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Shorthaul Rescue of Stranded Boaters from Havasu Canyon, August 17, 2008

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Shorthaul Rescue of Stranded Boaters - Duration 01m 17s
NPS Video by Brandon Torres.
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Late in the afternoon on Saturday, August 16, Havasu Canyon, a popular side canyon of the Grand Canyon, flash flooded as a result of heavy, localized, monsoon rains.

That evening, the Grand Canyon Regional Communications Center received word that five unmanned rafts had been seen floating down the Colorado River with supplies and personal floatation devices aboard. Initial investigation by the National Park Service (NPS) indicated that these rafts belonged to a single, private boating party of 16 individuals whose itinerary would have put then in the vicinity of Havasu Canyon at the time of the flood.

 
A rafter who had been stranded by flood waters on a ledge above Havasu Creek is lowered to the shore of the Colorado River.

A rafter who had been stranded by flood waters on a ledge above Havasu Creek is lowered to the shore of the Colorado River.

NPS Photo by Brandon Torres

At approximately 10:45 a.m. on Sunday, August 17, an NPS helicopter found the party of 16 stranded on a ledge at the confluence of Havasu Creek and the Colorado River. The NPS used a short haul rescue technique to move group members, one at a time, from the ledge to the shore of the Colorado River where they could be picked up by helicopter and flown to Hualapai Hilltop. From there, the group was transported by bus to a Red Cross shelter in Peach Springs, Arizona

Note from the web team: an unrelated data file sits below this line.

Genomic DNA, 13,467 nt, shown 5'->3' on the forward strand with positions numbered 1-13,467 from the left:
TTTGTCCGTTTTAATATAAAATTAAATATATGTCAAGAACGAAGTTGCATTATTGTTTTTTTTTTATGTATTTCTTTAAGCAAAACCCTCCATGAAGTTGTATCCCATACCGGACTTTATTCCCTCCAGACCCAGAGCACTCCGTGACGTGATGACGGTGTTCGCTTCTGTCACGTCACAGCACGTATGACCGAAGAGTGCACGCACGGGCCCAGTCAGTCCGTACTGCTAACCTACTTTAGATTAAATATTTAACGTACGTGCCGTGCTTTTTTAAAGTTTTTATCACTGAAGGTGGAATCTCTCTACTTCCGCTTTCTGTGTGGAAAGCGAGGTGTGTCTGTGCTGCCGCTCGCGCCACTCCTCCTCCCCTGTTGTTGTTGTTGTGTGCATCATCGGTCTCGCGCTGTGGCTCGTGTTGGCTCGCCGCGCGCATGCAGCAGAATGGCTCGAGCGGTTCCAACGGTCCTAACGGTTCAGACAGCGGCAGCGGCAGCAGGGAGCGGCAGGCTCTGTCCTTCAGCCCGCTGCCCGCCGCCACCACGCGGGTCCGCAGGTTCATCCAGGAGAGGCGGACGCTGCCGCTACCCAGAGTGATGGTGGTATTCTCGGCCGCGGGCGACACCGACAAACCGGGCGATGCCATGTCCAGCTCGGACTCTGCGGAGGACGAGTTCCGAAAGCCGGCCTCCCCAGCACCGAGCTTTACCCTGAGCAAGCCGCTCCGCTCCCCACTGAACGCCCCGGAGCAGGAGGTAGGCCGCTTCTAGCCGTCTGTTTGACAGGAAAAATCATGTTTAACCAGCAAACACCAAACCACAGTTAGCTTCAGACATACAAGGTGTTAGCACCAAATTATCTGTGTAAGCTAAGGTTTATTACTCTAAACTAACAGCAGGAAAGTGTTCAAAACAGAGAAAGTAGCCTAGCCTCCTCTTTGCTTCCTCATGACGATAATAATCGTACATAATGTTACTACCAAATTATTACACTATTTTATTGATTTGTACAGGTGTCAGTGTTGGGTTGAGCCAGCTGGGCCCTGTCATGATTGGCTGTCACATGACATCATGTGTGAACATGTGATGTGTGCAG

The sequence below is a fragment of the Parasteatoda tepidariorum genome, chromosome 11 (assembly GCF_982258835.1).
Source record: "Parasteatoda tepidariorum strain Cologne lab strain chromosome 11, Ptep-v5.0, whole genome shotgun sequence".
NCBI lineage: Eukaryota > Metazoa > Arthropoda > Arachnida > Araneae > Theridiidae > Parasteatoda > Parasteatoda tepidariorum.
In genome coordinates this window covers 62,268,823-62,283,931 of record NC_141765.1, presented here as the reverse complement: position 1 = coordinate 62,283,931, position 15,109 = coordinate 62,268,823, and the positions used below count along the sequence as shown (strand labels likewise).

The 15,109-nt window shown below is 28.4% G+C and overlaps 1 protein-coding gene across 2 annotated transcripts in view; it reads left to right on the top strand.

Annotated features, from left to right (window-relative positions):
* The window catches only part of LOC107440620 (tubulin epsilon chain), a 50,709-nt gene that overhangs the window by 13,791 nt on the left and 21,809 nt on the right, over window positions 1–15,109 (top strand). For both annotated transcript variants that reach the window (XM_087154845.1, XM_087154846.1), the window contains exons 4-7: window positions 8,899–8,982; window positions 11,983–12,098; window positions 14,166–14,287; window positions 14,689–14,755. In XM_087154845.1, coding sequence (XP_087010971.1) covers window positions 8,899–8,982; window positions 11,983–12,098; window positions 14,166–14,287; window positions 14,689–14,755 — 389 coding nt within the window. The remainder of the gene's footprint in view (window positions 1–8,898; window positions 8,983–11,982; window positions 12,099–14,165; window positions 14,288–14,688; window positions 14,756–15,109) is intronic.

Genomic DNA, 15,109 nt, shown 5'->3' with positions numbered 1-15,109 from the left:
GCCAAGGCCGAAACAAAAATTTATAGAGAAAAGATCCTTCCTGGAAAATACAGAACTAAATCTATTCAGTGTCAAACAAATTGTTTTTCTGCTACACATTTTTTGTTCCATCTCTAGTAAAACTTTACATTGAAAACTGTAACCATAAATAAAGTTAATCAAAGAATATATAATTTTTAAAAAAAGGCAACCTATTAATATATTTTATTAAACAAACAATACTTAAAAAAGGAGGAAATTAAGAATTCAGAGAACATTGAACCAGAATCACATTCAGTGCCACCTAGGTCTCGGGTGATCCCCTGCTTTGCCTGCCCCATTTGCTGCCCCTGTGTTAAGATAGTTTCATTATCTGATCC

To ensure the safety of park visitors, NPS river rangers contacted groups who were still upriver from the confluence of Havasu Creek and the Colorado River to inform them of the conditions at the confluence.


The group's five rafts and three kayaks were found approximately 35 miles downstream of Havasu Canyon. The boats were secured to shore by other river trips. The River Ranger Crew then towed the boats to Diamond Creek where they were returned to their outfitter.
 


Havasu Canyon and the village of Supai are located on the Havasupai Reservation adjacent to Grand Canyon National Park. Within the national park, no flood damage was reported and all roads, facilities and trails are currently open.

Anyone concerned about friends or family members who may have been evacuated as a result of this event should visit the American Red Cross web site at www.redcross.org then click on "Registers" and "Safe and Well".

For information regarding visitation to the Supai area or the status of trails leading to and within the Supai area, please call the Supai Canyon Information Center at 928-444-2121, 2141, 2170, or 2180, or visit the Havasupai Tribe web site at www.havasupaitribe.com.

 


Related Information

Final News Releases - August 19, 2008
- Rescue Operation of Stranded Boaters Completed At Grand Canyon
- Supai Canyon Successfully Evacuated


River Trip Opportunities and Permits
There are three different river trip opportunities through Grand Canyon National Park.

Grand Canyon National Park River Management
River Trip Planning Resources, Recreational Launch Calendars, Regulations.

River Ranger Crew Log
This web page is designed to let you know what changes the River Ranger Crew finds in the canyon, what we as a crew are working on and how you can help.

Backcountry Hiking in Grand Canyon National Park
Going on a hike is wonderful way to experience some of the canyon’s rich natural beauty and immense size. However, even if you are an avid hiker, hiking the Grand Canyon is very different from most other hiking experiences.

Did You Know?

SWITCHBACKS ON BRIGHT ANGEL TRAIL

Each year, thousands of hikers enter the Grand Canyon on the Bright Angel Trail. They follow a route established by prehistoric people for two key reasons: water and access. Water emerges from springs at Indian Garden, and a fault creates a break in the cliffs, providing access to the springs.